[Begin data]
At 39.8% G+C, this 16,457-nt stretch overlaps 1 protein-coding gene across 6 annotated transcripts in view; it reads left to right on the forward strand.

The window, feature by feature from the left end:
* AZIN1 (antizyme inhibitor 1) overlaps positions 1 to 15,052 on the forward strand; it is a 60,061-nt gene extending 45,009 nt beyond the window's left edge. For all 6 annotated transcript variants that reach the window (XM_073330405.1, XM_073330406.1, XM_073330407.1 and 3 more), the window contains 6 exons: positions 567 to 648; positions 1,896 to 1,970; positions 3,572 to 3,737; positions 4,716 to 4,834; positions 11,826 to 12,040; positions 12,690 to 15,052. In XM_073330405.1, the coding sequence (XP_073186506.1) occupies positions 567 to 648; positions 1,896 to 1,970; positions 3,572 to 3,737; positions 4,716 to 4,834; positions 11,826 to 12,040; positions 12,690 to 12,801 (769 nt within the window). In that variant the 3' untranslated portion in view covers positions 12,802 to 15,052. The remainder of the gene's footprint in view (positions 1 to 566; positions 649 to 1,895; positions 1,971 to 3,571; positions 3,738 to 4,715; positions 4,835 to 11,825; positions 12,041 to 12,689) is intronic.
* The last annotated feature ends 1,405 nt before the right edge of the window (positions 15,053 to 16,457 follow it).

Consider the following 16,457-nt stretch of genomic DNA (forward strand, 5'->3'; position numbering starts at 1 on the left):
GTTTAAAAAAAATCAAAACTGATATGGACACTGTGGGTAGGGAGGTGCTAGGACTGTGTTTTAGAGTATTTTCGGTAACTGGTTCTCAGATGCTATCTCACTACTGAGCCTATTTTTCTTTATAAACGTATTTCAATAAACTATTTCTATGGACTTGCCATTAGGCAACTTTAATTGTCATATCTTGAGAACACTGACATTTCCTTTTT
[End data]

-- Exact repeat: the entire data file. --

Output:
At 39.8% G+C, this 16,457-nt stretch overlaps 1 protein-coding gene across 6 annotated transcripts in view; it reads left to right on the forward strand.

The window, feature by feature from the left end:
* AZIN1 (antizyme inhibitor 1) overlaps positions 1 to 15,052 on the forward strand; it is a 60,061-nt gene extending 45,009 nt beyond the window's left edge. For all 6 annotated transcript variants that reach the window (XM_073330405.1, XM_073330406.1, XM_073330407.1 and 3 more), the window contains 6 exons: positions 567 to 648; positions 1,896 to 1,970; positions 3,572 to 3,737; positions 4,716 to 4,834; positions 11,826 to 12,040; positions 12,690 to 15,052. In XM_073330405.1, the coding sequence (XP_073186506.1) occupies positions 567 to 648; positions 1,896 to 1,970; positions 3,572 to 3,737; positions 4,716 to 4,834; positions 11,826 to 12,040; positions 12,690 to 12,801 (769 nt within the window). In that variant the 3' untranslated portion in view covers positions 12,802 to 15,052. The remainder of the gene's footprint in view (positions 1 to 566; positions 649 to 1,895; positions 1,971 to 3,571; positions 3,738 to 4,715; positions 4,835 to 11,825; positions 12,041 to 12,689) is intronic.
* The last annotated feature ends 1,405 nt before the right edge of the window (positions 15,053 to 16,457 follow it).

Consider the following 16,457-nt stretch of genomic DNA (forward strand, 5'->3'; position numbering starts at 1 on the left):
GTTTAAAAAAAATCAAAACTGATATGGACACTGTGGGTAGGGAGGTGCTAGGACTGTGTTTTAGAGTATTTTCGGTAACTGGTTCTCAGATGCTATCTCACTACTGAGCCTATTTTTCTTTATAAACGTATTTCAATAAACTATTTCTATGGACTTGCCATTAGGCAACTTTAATTGTCATATCTTGAGAACACTGACATTTCCTTTTT